BLTC Press Titles

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Letters on the Aesthetical Education of Man

Friedrich Schiller

Vanity Fair

William Thackery

Paradoxes of the Highest Science

Eliphas Levi

The Souls of Black Folk

W. E. B. DuBois

A popular history of reptiles

by Popular history


Some physiologists adopt the term Spini-cerebrata, in preference to the term Vertebrata. The term Spinicerebrata, means possessing a spinal chord and brain, and is expressive of the great characteristics of this section. Works on two classes of the Vertebrata, namely, Quadrupeds and Birds, have already been published by the Religious Tract Society; and following up the series, we devote the present volume to the Reptiles.

Reptiles form one of the most remarkable of the vertebrate classes of the animal kingdom; and a general survey of these creatures will show the wonderful variety of form and structure, which adapts them for different localities.



The beauty of some, resplendent with burnished hues, glittering in the sun like steel and gold; the size, strength, and ferocity of others; the deadly weapons of some, which render them terrible even to man; the strange and uncouth aspect of others; and the habits of all, combine to render them both interesting and instructive to the observant mind.

Some are tenants of the land, some of the ocean, many of the river and the morass, and some are even arboreal in their habits, living amidst the foliage of the trees, intertwined with the branches, or flitting with birdlike celerity from leaf to leaf, and spray to spray, in pursuit of their insect food. The hotter regions of our globe are the great nursery of the reptiles; they teem within the tropical latitudes : there, they swarm in sandy deserts, among dense and tangled brushwood, in humid forests, and wide-spread and pestilential swamps; they colonize the mouldering ruins of ancient towns and cities, temples and palaces; and often lurk in the abodes of man, unsuspected till discovered by accident. It is in these regions that the largest, the most terrible, and the most deadly of their race abound. Tortoises and turtles of huge bulk there crawl on the land, or row themselves through the water. Crocodiles and alligators dart through the broad river, or skulk, waiting for their prey, among the luxuriant herbage of its banks; there the boa and the python are ever ready to entwine the unwary victim in their sinewy folds; there the cerastes lies concealed in the sand, the lance-headed viper lurks in the plantations of sugar-cane, and the cobra, with its hooded head and fiery eyes, startles the wanderer among the ruins of antiquity, and hisses threats and defiance. But if the most terrific abound in these regions, the elegant and the beautiful abound also: tortoises with painted shells; harmless little lizards, enamelled with glossy green and gold, and active as the bird; innoxious snakes, freckled, ringed, and spotted with the most lively tints in exquisite contrast; tree frogs, dyed with azure, green, and rosy red, springing, all life and activity, from leaf to leaf; and flying lizards, sweeping on expanded parachutes from tree to tree, the tiny mimics of the fabulous dragons of romance and superstition.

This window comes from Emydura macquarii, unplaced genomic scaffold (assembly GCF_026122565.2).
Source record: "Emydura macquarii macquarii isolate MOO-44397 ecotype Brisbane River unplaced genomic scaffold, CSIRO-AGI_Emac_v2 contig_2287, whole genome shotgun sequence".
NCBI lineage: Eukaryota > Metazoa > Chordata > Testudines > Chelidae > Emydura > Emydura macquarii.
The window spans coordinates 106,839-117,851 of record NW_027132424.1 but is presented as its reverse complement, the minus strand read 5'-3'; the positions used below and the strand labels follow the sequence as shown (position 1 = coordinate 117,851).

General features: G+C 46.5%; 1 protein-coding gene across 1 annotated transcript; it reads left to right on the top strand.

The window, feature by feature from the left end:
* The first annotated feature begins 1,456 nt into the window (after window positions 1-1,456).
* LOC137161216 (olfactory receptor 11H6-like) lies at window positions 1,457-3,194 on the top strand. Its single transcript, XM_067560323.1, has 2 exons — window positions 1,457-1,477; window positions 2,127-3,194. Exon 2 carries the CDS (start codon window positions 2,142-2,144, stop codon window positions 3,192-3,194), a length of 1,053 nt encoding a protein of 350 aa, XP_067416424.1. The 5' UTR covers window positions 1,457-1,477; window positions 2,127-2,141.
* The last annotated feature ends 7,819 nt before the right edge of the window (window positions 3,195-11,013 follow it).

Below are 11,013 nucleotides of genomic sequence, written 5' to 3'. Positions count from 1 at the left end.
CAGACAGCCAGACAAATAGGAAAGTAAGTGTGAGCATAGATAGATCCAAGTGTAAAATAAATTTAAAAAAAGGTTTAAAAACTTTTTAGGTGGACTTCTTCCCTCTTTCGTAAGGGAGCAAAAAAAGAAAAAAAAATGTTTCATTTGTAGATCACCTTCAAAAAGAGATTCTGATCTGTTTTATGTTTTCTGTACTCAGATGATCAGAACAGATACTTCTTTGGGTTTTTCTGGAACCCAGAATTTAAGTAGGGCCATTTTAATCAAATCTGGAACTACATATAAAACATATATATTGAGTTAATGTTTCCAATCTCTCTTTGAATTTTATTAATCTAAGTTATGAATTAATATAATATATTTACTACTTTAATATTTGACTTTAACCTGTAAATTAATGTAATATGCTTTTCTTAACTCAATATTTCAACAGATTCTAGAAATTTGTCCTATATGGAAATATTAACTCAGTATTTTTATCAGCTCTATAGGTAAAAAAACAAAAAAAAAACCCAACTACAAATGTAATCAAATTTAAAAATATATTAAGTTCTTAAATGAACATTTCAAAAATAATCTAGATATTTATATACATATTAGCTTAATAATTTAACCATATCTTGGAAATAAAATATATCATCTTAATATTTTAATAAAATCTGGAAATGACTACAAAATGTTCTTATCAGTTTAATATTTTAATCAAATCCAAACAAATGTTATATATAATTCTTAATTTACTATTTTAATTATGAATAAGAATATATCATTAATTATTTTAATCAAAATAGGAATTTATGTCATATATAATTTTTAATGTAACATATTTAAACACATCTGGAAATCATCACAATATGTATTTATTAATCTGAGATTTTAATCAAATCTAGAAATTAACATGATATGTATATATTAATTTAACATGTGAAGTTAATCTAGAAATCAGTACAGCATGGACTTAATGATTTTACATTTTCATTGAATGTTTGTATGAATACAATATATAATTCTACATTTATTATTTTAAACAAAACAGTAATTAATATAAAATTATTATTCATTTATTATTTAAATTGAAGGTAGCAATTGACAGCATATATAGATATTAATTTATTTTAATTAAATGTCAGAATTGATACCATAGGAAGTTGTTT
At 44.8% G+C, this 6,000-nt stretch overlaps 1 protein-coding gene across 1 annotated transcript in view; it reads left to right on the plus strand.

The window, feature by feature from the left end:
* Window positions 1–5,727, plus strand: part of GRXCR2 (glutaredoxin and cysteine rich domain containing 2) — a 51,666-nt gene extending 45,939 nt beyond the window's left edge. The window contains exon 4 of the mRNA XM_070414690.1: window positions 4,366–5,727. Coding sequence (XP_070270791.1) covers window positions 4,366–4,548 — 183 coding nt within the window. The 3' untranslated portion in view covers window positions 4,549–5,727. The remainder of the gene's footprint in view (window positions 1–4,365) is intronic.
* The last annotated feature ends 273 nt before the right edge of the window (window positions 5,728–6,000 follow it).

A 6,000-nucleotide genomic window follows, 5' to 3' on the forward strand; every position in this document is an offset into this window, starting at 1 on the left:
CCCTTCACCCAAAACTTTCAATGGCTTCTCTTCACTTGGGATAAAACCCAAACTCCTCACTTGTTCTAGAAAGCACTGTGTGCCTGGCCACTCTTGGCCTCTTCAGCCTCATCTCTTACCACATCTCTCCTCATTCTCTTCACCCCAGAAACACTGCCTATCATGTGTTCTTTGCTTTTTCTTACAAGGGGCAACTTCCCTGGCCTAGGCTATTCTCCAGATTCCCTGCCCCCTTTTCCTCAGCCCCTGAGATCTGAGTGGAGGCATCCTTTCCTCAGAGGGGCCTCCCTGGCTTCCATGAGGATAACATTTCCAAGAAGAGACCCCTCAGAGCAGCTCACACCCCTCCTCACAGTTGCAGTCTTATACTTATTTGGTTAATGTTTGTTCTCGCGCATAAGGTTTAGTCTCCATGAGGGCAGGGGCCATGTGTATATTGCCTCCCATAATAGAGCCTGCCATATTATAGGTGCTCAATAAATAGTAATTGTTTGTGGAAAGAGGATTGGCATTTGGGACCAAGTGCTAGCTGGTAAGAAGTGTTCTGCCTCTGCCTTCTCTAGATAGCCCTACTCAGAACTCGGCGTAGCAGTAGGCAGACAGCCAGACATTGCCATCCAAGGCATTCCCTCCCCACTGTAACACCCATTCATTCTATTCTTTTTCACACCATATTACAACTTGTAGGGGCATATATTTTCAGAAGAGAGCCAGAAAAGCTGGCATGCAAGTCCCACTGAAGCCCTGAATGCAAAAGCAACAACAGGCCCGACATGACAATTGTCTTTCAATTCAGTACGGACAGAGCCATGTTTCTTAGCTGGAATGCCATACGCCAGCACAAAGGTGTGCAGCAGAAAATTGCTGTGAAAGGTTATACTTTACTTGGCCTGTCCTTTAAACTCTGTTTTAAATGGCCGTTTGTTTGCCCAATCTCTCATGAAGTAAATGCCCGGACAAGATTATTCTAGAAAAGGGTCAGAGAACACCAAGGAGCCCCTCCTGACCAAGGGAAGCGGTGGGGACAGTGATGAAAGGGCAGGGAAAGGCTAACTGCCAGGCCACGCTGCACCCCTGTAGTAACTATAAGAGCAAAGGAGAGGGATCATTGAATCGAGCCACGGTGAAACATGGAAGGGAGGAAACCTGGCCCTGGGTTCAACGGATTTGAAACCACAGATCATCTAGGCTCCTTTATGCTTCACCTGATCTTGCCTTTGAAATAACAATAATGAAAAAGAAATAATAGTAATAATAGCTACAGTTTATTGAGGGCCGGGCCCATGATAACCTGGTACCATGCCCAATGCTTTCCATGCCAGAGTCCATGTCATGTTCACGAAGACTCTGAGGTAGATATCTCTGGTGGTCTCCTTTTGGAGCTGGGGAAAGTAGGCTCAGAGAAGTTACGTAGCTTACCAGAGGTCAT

As we approach the more temperate latitudes of the globe, we observe a gradual diminution in the number of the reptile part of its animal population; we find none terrible from their size, and but a small number to be dreaded for their poison. As we pass still farther northwards, a few species which are harmless, and one or two besides, furnished with poison fangs, but capable of destroying creatures of small size only, or of a weak frame, constitute the representatives of the fierce, the gigantic, and the deadly, which revel in the thronged regions of the intertropics.

The viper, for example, of England, and northern Europe, is the representative in our latitude of the numerous deadly snakes which infest the countries of the hotter latitudes; and the common ringed snake, a harmless animal, takes the place of the mighty python of Bengal and Java.

Leaving these colder latitudes, the outskirts, so to speak, of the reptile world, and advancing to the countries of the polar circles, we no longer find the snake, the lizard, the toad, or the frog: the low state of the temperature, the condition of the land and the water, and the deficiency of such creatures as constitute their food, namely, snails, insects, and small animals, combine to exclude them from these desolate regions.

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